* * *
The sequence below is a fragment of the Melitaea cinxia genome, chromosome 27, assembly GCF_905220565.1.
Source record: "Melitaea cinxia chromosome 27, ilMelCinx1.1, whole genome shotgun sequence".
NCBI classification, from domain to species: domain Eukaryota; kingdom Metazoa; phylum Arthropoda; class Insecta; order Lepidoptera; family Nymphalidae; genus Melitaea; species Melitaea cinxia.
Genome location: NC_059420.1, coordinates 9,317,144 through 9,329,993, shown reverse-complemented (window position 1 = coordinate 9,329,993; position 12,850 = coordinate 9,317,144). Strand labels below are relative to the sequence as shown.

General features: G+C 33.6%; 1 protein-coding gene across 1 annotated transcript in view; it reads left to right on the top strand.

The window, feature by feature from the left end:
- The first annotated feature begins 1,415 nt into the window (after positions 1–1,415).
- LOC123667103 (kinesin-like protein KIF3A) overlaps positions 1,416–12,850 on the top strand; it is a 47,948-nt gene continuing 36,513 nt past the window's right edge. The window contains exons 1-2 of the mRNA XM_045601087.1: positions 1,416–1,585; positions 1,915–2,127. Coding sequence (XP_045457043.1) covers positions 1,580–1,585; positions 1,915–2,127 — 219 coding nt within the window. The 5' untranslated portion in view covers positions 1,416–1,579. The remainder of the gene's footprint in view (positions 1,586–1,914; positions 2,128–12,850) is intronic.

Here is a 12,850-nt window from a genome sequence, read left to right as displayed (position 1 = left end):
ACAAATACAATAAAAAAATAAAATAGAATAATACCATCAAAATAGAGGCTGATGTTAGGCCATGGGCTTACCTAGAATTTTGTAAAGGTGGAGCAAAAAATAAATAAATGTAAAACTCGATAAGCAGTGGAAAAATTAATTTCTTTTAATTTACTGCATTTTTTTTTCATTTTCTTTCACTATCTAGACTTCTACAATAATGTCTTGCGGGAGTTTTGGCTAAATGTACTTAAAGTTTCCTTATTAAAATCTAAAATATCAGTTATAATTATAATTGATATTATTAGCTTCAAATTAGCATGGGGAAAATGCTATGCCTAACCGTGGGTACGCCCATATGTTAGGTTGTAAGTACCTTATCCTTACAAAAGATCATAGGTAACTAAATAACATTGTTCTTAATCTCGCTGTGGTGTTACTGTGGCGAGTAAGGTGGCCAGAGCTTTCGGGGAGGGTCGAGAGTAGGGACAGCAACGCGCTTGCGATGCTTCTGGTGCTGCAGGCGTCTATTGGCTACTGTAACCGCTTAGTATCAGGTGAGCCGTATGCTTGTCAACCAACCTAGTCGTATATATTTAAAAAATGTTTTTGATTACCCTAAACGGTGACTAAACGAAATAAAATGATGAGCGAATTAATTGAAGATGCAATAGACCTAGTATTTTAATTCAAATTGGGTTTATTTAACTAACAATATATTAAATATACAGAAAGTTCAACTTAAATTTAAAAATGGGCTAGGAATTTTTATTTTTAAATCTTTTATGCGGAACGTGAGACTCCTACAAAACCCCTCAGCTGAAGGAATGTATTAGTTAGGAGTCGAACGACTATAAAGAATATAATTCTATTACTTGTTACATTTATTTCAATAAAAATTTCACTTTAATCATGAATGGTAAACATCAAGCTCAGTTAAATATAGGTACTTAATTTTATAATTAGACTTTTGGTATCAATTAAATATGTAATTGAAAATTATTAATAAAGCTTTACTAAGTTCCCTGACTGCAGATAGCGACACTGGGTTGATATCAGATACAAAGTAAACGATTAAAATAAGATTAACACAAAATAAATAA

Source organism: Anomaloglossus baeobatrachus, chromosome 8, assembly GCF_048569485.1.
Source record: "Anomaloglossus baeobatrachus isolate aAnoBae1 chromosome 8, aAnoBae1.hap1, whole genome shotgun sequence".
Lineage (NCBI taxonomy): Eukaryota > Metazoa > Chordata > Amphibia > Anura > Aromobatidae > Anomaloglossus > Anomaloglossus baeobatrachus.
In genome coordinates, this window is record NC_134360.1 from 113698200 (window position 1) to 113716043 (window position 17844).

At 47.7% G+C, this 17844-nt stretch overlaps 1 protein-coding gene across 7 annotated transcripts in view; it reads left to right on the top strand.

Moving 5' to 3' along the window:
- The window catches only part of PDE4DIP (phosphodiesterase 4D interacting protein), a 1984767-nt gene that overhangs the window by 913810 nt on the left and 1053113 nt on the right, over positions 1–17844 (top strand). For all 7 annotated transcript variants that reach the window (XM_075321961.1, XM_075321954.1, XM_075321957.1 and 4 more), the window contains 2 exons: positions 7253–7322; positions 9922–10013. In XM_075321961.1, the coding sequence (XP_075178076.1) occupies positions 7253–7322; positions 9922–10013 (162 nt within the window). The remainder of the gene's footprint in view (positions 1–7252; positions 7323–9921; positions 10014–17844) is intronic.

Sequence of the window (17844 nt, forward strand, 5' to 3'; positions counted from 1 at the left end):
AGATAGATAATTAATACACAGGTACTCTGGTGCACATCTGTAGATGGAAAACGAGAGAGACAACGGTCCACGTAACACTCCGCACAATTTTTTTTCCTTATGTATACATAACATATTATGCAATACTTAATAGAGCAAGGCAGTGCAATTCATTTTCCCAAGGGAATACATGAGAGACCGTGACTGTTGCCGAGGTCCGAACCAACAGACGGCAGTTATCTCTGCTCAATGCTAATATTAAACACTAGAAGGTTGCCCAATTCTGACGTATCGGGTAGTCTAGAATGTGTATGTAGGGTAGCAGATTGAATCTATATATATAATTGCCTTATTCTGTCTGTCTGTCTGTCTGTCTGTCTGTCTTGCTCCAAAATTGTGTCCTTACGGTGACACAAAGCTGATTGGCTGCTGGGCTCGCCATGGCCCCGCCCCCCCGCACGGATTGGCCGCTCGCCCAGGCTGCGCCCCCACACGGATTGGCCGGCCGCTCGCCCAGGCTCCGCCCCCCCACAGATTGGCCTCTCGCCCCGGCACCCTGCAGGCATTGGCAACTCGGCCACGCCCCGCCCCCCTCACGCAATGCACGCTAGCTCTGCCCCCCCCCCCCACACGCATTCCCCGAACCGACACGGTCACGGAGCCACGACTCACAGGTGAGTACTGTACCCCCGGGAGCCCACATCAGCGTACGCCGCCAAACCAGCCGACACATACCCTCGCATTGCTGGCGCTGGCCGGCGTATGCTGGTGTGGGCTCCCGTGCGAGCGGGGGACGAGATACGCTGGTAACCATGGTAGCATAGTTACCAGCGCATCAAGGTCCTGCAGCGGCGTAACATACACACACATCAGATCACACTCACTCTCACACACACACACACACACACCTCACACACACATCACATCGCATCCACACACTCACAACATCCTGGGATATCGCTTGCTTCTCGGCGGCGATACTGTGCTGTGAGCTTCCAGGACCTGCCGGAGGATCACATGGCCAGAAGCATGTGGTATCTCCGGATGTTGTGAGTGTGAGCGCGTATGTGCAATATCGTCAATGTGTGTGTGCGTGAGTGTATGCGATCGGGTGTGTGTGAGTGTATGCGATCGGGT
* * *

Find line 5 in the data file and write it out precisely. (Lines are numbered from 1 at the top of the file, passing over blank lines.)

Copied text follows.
General features: G+C 33.6%; 1 protein-coding gene across 1 annotated transcript in view; it reads left to right on the top strand.